This is a hard thing we do – sharing ourselves with each other. You’d think over the millennia we’d have figured it out. Yet it remains the great human dilemma. Then again, maybe it’s not something to solve. Maybe, instead, it’s part of the whole and the worse needs to be embraced along with the better?

Seeking the victory march is like an unquenchable thirst or looking for buried treasure with no map. It’s the dissatisfaction of more.

In my world this morning there are those in grief, in joy, and in heartache. Loving and being loved is imperfect. Hallelujah.


Sep 22 2014

I’m The Decider

Rory Holland

It’s simple, or at least it should be. I’m hanging a gate on a fence in the yard. I’ve got the hinges, screws, and drill. However, for the life of me I can’t get my brain to picture how it should attach so the thing swings freely and closes level. It’s only once it’s ‘on’ I can see what works and what doesn’t. Three or four tries later, it’s all done and fine – but not without a few extra holes in the post.

My best thinking is done after the fact. Once the decision has been made, once the benefits or consequences have been experienced – then I have a clear idea of what I should do. My resolve is sharpened with hindsight. Rather than considering ‘then what’, I tend to me more of a ‘now what’ kinda guy.

I recently built a chicken coop. A neighbour dropped by to admire my work. “Why’d you put it up high like that?” I had put the little building on two foot posts – but could not come up with a reason why. “he wanted a place for the chickens to have shelter from the weather” chimed in Lisa. Yah, that’s it.

My ability to under think, and just decide, has led me down incredible paths. I’ve started businesses, I’ve lived in different countries, I’m married, I have kids – all enormous choices, with outcomes far from certain at the beginning. However, that same skill has caused a fair degree of anguish and ‘If only’ over the years. Money’s been lost, relationships damaged, and now the hens have to climb a steep little ladder to their roost.

Somewhere in between the over and under is the genius. I’ve never been there, but I am sure it’s a nice place to be.


Sep 19 2014

Music?

Rory Holland

It’s late. I am sitting by myself away from the incredibly loud sounds in the other room. The place is full of young, hip people. I feel like a chaperone at a high school dance.

I’m at a festival of avant garde music and new media because my middle son – he’s the musician – said I should come. He’s not here, just me – and lots of folks in skinny jeans.

I’m not sure if it’s my age, or that I’m not avant garde enough, but I wasn’t really digging the guy who was dragging microphones covered in rags across the floor while wearing a gas mask. That’s when I retreated for quieter ground.

I do see one or two others who could be approximately my age. We nod as we pass, like secret agents in an eastern European train station. It would be totally un-cool to actually engage – “hey, you look too old to be here too!”

I was excited, and still am, gas mask notwithstanding, to come to a weekend like this. Out of my comfort zone, and past my bedtime. So far none of what I’ve seen or heard is easy to understand. Each artist is pushing a boundary, a convention, an assumption. My mind can’t just run on autopilot. I am forced to think, to discern, and even consider what I am experiencing from their point of view.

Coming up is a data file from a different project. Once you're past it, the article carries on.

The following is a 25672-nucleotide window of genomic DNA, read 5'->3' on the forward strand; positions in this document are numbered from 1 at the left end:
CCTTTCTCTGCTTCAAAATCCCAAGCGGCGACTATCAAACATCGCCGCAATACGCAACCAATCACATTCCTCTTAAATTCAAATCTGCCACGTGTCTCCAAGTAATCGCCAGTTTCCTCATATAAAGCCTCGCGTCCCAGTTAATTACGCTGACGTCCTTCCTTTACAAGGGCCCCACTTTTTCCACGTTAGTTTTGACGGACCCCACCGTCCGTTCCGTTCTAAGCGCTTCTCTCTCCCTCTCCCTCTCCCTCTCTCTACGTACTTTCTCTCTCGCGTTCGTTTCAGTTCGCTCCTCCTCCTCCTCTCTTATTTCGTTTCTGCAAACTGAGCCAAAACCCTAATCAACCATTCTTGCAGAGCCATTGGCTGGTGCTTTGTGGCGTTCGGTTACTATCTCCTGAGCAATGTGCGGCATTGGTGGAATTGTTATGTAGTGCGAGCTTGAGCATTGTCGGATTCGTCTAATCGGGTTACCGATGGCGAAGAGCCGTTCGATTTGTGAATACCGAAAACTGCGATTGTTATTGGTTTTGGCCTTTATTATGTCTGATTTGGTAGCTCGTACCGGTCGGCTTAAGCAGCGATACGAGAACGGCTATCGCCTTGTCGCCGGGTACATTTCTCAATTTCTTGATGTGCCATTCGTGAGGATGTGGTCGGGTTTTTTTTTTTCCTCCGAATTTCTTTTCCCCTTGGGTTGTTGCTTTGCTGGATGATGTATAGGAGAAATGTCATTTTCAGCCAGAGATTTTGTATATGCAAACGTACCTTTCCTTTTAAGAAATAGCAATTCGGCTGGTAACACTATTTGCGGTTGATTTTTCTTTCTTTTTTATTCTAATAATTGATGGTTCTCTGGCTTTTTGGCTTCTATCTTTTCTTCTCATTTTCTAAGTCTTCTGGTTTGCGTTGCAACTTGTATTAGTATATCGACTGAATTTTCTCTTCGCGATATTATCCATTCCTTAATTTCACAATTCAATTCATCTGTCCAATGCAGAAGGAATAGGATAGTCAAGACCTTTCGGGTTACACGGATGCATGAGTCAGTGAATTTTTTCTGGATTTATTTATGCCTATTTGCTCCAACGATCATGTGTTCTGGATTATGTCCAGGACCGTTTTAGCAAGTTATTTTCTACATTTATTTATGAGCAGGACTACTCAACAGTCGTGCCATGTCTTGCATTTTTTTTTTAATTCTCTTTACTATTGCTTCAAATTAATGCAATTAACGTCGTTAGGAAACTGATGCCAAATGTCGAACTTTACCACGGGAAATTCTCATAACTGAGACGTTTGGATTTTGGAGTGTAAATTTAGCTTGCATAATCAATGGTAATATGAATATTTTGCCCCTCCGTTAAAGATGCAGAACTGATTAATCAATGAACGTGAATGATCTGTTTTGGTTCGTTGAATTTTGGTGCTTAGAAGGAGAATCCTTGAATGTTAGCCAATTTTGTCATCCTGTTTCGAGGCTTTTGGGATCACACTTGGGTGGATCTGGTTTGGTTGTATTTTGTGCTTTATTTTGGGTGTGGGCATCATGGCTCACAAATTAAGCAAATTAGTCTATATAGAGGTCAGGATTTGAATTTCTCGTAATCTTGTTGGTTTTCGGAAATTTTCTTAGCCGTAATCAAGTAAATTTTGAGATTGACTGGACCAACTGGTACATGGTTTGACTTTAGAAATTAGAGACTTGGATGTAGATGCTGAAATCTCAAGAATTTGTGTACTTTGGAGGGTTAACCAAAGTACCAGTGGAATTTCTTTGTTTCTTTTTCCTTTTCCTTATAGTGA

This is about both appreciation and education. It’s not so much ‘what to think’, but rather ‘how to think’. I don’t understand German Electronica, but the very act of trying seems a worthy exercise.

The last act of the night is some DJ from LA. I ditch. No point hanging around. The guy’s way too mainstream.


Sep 18 2014

Driving Out Of Control

Rory Holland

Living on an island I am beholden to that which is greater than myself. BC Ferries. To get from here to there I have to submit to their schedule – which, in reality, is often no more than wishful thinking. To secure a spot in line for the morning run requires leaving my house at a precise time. A five minute delay is the difference between being on time, and well, missing the boat completely.

From the moment I pull out of the driveway my calculation assumes that the road is mine. What I don’t anticipate is the driver ahead of me choosing, for whatever reason, to amble along at the speed limit. I immediately assume they are doing it with complete knowledge that I am trying to make the ferry, and are trying to teach me a lesson. I hate them.

The experience forces me to understand that the road is not all about me. As I gaze at the taillights in front I realize that, in fact, I am about the road. Sure, there are things I could do to make my life easier – like leave sooner – but even then there is no certainty.

From the weather to my home internet speed – I have so little control. I do like, and often use, the phrase “make life happen, or it will happen to you”. More and more though, I am not sure I have as much choice in the matter.

Unwittingly, slow driver dude has been teaching me. Circumstance is sometimes the only higher power required. There is the tension between taking responsibility and letting go of the situation. I can’t make him go faster. I can’t make the ferry run on time.   At 40km per hour, it is simply all happening, and I am a part of it.